Digital payment methods are becoming increasingly prevalent, especially in Northern Europe. Indeed, according to the Swedish central bank, cash payments accounted for only 2% of transactions in 2015. The transition to e-payments has been mainly supported by the arrival of new applications and services on the market and because of their availability across the country. Indeed, even churches now accept donations via mobile transfers.
In the framework of a social experiment, Dr Michael Collins, assistant professor of Social Policy at the University College of Dublin, tried to live without cash during one month to see if Ireland could become cashless in a near future and follow the example of its Scandinavian neighbour. His investigation demonstrated that almost all transactions can be done without banknotes and coins, except for some small value transactions, such as a coffee in a train. This is mainly due to the recent arrival of Android Pay and Google Wallet apps which allow consumers to pay for goods with their smartphone. Collins recognized, however, that some transactions could never be done electronically, for example when it comes to giving pocket money to a child.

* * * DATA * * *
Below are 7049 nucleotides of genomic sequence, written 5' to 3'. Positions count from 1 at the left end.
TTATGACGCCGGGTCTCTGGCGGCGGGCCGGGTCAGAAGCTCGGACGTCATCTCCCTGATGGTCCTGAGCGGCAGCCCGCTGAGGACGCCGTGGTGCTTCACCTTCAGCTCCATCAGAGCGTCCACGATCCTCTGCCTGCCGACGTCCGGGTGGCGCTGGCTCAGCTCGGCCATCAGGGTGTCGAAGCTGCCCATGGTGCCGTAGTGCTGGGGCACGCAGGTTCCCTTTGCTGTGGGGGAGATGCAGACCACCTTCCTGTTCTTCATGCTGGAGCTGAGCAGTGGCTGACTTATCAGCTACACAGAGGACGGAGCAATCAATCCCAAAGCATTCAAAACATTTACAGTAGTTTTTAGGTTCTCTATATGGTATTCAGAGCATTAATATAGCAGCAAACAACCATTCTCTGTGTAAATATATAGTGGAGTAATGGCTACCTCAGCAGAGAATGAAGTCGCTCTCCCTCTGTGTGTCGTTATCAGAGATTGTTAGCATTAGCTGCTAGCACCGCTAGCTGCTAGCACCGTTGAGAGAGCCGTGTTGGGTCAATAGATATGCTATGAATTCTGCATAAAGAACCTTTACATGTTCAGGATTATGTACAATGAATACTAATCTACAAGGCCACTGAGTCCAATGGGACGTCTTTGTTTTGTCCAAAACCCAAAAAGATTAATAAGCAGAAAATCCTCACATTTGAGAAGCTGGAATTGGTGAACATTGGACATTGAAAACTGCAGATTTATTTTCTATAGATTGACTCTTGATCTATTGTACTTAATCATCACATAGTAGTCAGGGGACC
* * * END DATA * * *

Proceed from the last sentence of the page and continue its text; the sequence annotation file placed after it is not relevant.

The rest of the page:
Besides, the cashless society has some unsettling downsides. Indeed, the whole system is dependent on technology, meaning that in the event of a breakdown, everybody would be left without a backup solution. In addition, low-income consumers that cannot afford a smartphone, unbanked people and older consumers not used to digital instruments would be completely left behind. Finally, as retailers might decide to raise the price of goods to pay a fee for each card payment, they might decide to transfer the increased transaction costs to the customers by raising the prices of goods.
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